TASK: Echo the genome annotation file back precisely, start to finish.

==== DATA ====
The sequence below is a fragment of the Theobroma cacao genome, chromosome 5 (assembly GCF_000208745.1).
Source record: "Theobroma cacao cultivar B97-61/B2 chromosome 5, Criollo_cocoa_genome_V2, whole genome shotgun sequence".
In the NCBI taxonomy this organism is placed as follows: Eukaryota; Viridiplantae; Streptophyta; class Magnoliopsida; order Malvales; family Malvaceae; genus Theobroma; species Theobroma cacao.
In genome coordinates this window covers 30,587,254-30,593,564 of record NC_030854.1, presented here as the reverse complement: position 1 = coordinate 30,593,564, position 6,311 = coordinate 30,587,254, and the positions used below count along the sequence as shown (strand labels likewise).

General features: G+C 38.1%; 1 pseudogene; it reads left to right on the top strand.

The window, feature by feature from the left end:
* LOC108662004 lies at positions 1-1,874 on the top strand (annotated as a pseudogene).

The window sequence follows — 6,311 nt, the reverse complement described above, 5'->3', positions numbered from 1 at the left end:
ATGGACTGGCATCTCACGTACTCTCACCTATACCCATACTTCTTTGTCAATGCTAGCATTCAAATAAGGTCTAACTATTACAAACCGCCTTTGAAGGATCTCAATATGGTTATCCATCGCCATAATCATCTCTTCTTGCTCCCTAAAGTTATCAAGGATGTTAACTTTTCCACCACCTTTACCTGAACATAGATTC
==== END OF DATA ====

The sequence below is a fragment of the Theobroma cacao genome, chromosome 5 (assembly GCF_000208745.1).
Source record: "Theobroma cacao cultivar B97-61/B2 chromosome 5, Criollo_cocoa_genome_V2, whole genome shotgun sequence".
In the NCBI taxonomy this organism is placed as follows: Eukaryota; Viridiplantae; Streptophyta; class Magnoliopsida; order Malvales; family Malvaceae; genus Theobroma; species Theobroma cacao.
In genome coordinates this window covers 30,587,254-30,593,564 of record NC_030854.1, presented here as the reverse complement: position 1 = coordinate 30,593,564, position 6,311 = coordinate 30,587,254, and the positions used below count along the sequence as shown (strand labels likewise).

General features: G+C 38.1%; 1 pseudogene; it reads left to right on the top strand.

The window, feature by feature from the left end:
* LOC108662004 lies at positions 1-1,874 on the top strand (annotated as a pseudogene).

The window sequence follows — 6,311 nt, the reverse complement described above, 5'->3', positions numbered from 1 at the left end:
ATGGACTGGCATCTCACGTACTCTCACCTATACCCATACTTCTTTGTCAATGCTAGCATTCAAATAAGGTCTAACTATTACAAACCGCCTTTGAAGGATCTCAATATGGTTATCCATCGCCATAATCATCTCTTCTTGCTCCCTAAAGTTATCAAGGATGTTAACTTTTCCACCACCTTTACCTGAACATAGATTC